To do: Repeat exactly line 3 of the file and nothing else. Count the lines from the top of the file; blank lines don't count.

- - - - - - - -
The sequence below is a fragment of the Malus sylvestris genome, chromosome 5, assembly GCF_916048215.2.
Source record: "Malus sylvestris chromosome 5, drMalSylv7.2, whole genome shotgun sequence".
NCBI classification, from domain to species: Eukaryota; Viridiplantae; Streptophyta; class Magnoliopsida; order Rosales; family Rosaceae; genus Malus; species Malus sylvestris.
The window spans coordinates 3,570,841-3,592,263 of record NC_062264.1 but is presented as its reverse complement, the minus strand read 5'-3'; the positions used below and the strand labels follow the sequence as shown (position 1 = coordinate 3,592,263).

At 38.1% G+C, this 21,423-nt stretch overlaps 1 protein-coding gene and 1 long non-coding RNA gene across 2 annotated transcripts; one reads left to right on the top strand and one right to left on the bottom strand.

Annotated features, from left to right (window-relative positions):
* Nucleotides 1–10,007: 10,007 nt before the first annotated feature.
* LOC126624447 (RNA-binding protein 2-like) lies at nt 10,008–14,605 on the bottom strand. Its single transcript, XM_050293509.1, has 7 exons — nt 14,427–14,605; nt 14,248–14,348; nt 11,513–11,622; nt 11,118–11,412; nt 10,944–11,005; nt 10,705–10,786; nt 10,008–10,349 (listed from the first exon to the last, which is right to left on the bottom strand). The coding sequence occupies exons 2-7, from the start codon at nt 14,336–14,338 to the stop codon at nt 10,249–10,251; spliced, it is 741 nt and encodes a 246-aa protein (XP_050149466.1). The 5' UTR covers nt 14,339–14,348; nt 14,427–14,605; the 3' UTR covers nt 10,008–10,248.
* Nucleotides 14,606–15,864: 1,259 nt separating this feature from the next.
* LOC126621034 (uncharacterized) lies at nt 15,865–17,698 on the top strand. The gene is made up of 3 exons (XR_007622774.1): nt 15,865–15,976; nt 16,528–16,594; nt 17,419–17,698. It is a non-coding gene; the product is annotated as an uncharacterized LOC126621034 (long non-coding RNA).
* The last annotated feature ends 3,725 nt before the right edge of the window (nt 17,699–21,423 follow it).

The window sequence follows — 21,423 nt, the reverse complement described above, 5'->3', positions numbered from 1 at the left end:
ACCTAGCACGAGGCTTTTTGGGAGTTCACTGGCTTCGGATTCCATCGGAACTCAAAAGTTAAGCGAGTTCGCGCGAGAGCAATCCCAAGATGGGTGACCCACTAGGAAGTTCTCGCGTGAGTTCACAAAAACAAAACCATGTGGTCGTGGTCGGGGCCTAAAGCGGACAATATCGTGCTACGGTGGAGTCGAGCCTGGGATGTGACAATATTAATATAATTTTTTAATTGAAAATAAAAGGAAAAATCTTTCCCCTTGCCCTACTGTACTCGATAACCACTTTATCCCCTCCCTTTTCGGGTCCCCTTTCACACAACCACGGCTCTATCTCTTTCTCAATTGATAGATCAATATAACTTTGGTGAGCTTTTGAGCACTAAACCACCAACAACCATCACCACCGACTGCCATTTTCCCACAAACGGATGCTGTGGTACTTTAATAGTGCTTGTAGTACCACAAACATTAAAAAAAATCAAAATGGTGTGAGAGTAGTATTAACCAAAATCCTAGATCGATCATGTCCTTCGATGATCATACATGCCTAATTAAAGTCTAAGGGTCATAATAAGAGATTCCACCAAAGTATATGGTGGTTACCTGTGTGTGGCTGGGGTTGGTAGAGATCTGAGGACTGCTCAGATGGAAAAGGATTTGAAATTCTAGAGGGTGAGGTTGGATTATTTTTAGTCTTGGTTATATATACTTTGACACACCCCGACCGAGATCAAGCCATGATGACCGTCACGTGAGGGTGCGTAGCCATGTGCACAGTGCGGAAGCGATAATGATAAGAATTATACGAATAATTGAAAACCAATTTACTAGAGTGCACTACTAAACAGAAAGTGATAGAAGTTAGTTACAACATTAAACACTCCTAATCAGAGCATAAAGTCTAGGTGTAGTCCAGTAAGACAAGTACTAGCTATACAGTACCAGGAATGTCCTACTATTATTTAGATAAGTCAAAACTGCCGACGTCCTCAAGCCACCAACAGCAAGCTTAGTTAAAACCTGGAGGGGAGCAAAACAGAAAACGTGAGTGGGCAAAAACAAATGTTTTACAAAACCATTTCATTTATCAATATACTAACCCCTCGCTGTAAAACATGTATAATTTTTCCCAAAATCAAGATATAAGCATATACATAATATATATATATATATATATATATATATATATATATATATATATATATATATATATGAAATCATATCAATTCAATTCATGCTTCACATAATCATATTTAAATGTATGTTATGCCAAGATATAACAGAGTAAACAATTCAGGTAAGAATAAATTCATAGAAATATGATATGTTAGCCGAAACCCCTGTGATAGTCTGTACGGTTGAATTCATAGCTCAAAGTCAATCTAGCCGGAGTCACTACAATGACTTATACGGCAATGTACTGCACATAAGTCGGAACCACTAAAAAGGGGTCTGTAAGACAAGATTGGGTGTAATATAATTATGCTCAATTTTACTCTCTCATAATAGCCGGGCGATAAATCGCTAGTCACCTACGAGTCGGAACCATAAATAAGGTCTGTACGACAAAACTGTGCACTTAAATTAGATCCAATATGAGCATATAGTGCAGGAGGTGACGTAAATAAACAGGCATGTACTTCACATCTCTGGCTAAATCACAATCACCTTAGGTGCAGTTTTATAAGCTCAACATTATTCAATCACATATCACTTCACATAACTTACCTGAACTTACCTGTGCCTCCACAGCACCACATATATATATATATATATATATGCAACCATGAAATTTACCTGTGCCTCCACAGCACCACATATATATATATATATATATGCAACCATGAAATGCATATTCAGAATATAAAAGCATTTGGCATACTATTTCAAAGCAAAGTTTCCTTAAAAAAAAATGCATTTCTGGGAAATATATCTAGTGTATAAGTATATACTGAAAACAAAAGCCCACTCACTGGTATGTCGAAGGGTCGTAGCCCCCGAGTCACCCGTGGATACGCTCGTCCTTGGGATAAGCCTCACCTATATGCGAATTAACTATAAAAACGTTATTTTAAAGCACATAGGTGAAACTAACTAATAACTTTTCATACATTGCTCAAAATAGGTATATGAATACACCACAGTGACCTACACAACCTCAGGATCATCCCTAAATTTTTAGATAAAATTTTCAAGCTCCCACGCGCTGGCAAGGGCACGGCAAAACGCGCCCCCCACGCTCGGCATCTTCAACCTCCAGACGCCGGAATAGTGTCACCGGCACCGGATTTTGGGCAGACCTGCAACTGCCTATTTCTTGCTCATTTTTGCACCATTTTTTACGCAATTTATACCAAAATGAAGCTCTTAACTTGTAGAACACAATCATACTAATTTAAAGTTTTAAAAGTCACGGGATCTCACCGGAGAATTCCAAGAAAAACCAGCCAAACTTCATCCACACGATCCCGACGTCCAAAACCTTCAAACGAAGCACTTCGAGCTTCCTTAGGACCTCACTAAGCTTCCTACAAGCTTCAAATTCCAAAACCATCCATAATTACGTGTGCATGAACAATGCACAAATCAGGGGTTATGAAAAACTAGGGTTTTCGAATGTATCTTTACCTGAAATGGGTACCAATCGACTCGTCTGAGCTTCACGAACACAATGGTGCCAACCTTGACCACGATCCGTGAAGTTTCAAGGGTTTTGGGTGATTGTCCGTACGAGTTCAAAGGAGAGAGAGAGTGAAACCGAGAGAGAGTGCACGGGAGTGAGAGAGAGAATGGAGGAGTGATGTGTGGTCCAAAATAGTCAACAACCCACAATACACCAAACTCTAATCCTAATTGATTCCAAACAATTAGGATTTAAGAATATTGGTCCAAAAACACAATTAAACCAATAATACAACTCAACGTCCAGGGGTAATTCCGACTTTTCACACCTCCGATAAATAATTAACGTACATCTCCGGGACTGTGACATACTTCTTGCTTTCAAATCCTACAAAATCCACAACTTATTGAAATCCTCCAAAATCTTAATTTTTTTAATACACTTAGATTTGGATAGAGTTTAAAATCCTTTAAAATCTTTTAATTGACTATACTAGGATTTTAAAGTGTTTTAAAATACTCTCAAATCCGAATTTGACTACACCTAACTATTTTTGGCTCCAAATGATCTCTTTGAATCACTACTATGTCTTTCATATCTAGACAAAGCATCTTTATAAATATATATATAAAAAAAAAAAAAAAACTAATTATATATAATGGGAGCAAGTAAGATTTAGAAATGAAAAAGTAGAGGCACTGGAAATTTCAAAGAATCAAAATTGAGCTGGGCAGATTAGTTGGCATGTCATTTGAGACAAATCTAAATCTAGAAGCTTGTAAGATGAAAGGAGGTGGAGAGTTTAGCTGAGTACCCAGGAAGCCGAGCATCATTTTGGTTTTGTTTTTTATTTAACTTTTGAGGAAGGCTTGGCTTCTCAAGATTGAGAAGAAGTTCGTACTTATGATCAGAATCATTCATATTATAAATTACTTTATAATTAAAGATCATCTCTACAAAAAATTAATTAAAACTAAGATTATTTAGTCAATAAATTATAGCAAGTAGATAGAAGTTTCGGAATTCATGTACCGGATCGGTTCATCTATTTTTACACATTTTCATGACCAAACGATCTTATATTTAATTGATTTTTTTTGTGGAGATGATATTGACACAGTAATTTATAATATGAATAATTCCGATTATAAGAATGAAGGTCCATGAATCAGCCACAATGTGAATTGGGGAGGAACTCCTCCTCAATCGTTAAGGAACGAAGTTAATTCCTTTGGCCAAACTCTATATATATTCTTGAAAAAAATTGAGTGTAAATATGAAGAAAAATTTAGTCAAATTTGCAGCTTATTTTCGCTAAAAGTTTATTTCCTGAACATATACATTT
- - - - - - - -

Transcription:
NCBI classification, from domain to species: Eukaryota; Viridiplantae; Streptophyta; class Magnoliopsida; order Rosales; family Rosaceae; genus Malus; species Malus sylvestris.